Healthier, more sustainable olive oil
A team of researchers has discovered that the use of a sustainable irrigation strategy in olive oil production has both health and environmental benefits.
Spanish researchers studied the use of regulated deficit irrigation of an olive grove to verify the effects of water stress on both the quantity and quality of the oil. The results showed no effect on the quantity of production, but there was an increase in the content of phytoprostanes in the oil, which are beneficial components to health.
Olive oil is one of the main components of the Mediterranean diet and Spain, with 2.5 million hectares of cropped area, is its main producer. Phytoprostanes are minor components present in olive oil that are thought to help to modulate the function of the vascular and immune systems.
Despite the fact that olive crops are traditionally developed in dry conditions, irrigation is an essential practice. However, recent water and strong competition with other non-agricultural users has necessitated the use of sustainable irrigation to minimise water use.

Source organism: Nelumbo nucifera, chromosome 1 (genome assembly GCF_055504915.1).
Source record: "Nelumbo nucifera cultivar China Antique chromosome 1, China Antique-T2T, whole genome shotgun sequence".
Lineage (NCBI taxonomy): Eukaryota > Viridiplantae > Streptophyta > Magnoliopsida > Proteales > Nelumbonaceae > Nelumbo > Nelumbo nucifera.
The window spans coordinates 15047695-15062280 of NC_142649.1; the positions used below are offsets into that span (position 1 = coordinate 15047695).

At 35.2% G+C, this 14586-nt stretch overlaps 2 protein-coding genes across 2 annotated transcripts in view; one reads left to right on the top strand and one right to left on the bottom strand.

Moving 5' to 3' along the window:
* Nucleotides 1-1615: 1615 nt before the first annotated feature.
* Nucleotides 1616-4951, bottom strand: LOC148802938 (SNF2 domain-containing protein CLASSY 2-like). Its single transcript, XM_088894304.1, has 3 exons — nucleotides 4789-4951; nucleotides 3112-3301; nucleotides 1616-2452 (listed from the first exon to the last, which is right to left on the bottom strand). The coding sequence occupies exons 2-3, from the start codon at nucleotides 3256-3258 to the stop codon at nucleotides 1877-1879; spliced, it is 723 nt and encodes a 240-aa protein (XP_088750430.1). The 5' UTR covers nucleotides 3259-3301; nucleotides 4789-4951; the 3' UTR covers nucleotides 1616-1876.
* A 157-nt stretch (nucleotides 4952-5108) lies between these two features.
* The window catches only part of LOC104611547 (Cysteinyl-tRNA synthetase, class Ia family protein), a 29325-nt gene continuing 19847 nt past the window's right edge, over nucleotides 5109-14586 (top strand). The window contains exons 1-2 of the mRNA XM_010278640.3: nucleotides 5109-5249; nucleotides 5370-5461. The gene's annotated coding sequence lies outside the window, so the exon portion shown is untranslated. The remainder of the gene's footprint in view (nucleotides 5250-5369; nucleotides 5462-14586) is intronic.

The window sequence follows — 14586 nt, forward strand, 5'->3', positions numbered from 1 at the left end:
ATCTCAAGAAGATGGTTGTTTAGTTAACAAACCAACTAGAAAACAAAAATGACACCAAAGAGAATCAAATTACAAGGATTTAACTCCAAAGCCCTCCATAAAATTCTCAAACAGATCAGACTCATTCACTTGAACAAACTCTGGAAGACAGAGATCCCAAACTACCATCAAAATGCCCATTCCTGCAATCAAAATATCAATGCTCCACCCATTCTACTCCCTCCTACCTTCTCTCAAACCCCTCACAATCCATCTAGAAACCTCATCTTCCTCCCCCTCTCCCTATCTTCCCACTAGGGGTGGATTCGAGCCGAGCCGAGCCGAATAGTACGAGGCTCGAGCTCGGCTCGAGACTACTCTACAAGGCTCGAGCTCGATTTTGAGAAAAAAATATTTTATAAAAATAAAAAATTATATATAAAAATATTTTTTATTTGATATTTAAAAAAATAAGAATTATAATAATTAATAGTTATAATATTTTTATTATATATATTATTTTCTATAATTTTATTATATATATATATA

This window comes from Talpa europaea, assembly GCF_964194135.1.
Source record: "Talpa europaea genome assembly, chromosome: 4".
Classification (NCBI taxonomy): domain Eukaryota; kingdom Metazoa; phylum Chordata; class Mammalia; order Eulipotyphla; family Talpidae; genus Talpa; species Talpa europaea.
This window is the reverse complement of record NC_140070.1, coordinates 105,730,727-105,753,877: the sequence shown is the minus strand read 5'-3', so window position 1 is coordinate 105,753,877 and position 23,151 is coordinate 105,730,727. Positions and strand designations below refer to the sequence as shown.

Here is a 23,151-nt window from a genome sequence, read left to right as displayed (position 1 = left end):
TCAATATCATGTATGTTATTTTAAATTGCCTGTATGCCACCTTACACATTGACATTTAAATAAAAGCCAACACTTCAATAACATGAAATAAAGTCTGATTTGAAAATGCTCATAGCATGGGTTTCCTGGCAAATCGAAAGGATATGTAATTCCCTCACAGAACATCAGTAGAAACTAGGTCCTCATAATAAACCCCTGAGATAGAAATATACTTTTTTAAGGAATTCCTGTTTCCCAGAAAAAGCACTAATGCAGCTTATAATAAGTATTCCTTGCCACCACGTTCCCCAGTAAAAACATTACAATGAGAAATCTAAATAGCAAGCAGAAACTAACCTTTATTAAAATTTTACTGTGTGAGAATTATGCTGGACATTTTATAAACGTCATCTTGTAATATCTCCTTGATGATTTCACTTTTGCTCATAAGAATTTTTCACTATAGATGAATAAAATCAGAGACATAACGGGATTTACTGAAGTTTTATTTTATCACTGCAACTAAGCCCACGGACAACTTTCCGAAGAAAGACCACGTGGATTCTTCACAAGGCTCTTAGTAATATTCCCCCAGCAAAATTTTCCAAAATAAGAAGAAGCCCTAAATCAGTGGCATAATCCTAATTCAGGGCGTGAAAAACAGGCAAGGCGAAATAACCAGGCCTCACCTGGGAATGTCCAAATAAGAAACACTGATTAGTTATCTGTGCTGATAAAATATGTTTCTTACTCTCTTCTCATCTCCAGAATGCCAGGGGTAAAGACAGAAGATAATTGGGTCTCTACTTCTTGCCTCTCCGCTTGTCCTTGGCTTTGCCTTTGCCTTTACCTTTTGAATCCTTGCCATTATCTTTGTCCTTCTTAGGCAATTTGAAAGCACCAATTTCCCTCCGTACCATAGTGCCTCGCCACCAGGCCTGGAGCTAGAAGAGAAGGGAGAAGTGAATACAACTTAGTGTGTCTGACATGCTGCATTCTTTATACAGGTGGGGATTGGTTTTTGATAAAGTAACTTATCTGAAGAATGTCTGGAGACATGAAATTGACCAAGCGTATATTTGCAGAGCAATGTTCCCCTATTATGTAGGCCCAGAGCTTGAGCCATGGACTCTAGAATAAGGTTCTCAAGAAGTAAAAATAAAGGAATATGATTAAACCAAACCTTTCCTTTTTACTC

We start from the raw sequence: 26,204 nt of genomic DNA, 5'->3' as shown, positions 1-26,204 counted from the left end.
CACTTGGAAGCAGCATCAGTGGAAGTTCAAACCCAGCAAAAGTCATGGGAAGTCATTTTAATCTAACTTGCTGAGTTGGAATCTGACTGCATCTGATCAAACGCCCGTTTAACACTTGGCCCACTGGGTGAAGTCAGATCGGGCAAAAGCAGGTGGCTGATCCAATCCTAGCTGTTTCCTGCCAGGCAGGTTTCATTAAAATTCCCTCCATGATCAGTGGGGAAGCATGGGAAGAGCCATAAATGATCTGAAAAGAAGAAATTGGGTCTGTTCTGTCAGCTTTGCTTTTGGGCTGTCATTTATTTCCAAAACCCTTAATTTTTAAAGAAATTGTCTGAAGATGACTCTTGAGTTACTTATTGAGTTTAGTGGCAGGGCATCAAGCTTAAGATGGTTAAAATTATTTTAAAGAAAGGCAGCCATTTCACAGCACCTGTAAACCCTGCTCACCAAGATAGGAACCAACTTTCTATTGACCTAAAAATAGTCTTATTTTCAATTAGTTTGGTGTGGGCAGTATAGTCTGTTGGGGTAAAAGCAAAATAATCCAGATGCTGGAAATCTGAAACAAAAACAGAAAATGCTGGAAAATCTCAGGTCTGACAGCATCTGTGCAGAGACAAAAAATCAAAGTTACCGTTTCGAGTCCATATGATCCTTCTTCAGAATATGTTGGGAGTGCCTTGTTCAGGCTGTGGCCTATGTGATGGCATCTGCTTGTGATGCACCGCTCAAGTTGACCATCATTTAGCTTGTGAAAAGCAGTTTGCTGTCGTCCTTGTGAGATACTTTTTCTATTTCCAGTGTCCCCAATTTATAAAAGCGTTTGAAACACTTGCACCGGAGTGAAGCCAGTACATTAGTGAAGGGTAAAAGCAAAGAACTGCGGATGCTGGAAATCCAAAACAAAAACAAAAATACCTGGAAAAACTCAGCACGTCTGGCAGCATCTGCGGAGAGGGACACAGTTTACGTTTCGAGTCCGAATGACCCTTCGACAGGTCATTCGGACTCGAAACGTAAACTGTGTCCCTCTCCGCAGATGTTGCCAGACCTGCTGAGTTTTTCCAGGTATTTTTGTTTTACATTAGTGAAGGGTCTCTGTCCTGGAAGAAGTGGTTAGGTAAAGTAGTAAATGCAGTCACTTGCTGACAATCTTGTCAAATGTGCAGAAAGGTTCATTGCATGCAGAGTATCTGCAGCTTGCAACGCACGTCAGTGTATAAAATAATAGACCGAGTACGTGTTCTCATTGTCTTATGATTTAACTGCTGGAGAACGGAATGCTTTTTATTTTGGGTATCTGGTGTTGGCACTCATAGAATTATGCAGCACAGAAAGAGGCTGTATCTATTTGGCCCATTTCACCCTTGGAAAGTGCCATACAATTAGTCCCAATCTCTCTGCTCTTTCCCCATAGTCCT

The researchers, from the Universidad Politécnica de Madrid (UPM), Center for Soil Science and Applied Biology Segura (CEBAS-CSIC), Institut des Biomolécules Max Mousseron (IBMM) from Université de Montpellier and the Centro Agrario El Chaparrillo of Castilla-La Mancha, experimented with a particular practice of irrigation: regulated deficit irrigation (RDI) that consists of restricting irrigation during the phases in which water stress has no impact on production.
It was observed that water stress does not affect quantity production but does affect oil quality thanks to an increase of phytoprostanes. The study concluded that RDI is therefore a recommended practice for irrigation of olive groves to achieve healthier and more sustainable olive oil.
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